I also believe in positive thinking etc...if I hadn't come around out of my depression that i entered when first diagnosed, I don't even like to think about the state I would be in right now...My naturopath also has been teaching me about self-reflection etc...and tells me to think about the four major aspects of life-1.What we eat and put into our bodies. 2. How we exercise and rest. 3. How we think and use our minds. 4. How we relate and interact. These simple things have actually helped me a lot even though I still have not really had time to do all the meditating etc (I watch me three year old son full time!)

Anyway, I could honestly go on and on and on....but, I think your husband is on the right track...not that this means any of this will miraculously cure him, but will certainly at least add to the quality of life.

Report post

Hi Dana,

Thank you so much for answering. I am definitely going to share this information on the Paleo diet with my husband. We both truly believe that what we put into our bodies and our way of thinking affects our health in so many ways.

He has been working hard on the positive thinking aspect. When he first was diagnosed it took him a year before he realized that an attitude change would make a difference. He started the positive thinking and four months later was in remission. That thankfully lasted for five years and then the stress of the job probably got to him as well.

I think that you have to factor in stress as a major catalyst for diseases like this. Learning how to destress is an art and we pray to learn that art someday. I will certainly pass on the information about the four aspects of life and how to improve and work on them.

Thank you so much for taking the time to share your thoughts. I am so sorry to hear that you have been diagnosed with cardiac sarc but find it wonderful that you are working with western medicine and alternative medicine. I am a strong believer in channeling both for optimum health.

Report post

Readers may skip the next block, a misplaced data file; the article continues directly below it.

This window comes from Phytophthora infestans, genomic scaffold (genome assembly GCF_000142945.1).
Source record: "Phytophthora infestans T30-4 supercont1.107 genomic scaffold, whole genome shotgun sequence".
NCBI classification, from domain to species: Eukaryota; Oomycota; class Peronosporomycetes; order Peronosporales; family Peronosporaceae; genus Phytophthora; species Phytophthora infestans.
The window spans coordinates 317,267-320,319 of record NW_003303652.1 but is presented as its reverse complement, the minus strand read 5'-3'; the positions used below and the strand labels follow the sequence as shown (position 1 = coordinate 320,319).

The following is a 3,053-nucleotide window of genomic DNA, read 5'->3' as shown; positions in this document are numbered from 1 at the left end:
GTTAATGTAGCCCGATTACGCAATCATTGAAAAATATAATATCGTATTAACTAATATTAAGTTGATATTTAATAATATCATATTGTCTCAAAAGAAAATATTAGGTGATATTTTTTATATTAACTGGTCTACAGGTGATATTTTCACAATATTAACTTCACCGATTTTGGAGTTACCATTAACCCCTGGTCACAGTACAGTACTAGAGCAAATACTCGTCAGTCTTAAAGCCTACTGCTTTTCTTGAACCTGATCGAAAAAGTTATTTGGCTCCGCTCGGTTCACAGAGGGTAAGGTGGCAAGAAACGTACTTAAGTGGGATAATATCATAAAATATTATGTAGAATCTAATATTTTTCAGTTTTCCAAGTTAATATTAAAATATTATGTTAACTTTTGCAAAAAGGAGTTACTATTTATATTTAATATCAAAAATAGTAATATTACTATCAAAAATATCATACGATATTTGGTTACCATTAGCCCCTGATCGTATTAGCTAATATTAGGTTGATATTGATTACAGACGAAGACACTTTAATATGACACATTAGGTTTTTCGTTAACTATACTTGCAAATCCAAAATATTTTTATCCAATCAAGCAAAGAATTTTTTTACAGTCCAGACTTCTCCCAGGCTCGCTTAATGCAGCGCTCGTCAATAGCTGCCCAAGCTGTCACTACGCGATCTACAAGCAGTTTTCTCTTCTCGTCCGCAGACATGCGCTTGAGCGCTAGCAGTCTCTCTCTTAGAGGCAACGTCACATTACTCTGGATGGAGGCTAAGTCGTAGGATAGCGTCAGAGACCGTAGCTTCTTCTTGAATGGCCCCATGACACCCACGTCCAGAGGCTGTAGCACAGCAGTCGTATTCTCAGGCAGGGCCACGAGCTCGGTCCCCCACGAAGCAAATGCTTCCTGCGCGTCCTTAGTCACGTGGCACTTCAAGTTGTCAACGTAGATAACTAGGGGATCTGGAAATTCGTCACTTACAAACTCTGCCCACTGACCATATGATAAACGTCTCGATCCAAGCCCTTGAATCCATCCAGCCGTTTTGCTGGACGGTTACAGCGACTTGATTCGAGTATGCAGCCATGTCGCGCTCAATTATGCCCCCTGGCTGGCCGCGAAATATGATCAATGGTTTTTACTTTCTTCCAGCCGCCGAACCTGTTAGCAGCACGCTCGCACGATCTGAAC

Sandra,

I think you and your husband are on the right path by looking at alternative and complementary ways to treat this disease. I have been on an anti-inflammatory diet for about 6 months, and I swear by it. You are already doing most of the right things, it appears, but I would cut out all red meat (all animal protein, if possible, including dairy and eggs).

I had never heard of the paleo diet that Dana advocates -- it looks really interesting as well. However, fruit can also cause inflammation in many people because of the sugar content, so I would recommend eating only fruits that are low in sugar or at least not acid producing. Lemons, limes and grapefruit are okay, apples are good, but stay away from tropical fruits and high sugar fruits. An abundance of fresh and raw vegetables is excellent -- try to eat as much of the veggies raw as you can. Also, some grains are okay -- try quinoa and millet. As Dana said, stay away from the potatoes. I personally do not have a problem with beans, but that may be a personal issue and one you husband will have to experiment with.

I hope your husband sees some relief from this. It may take a little while -- perhaps a few weeks - before he notices a change. But he may see an increase in energy and stamina very quickly. Tell him to drink lots of water!

Good luck!

Cindy

Report post

Sandra,

One thing I didn't mention -- you said your husband strongly believes in the healing power of the mind. My husband is a hypnotherapist and has had much success with patients suffering from chronic diseases that are exacerbated by stress. He has treated people with fibromyalgia with much success, and he has several cancer patients who use guided imagery to control pain and stress-related symptoms. Biofeedback has also been proven in several studies to aid in controlling stress. Have him look into any or all of these complementary healing practices.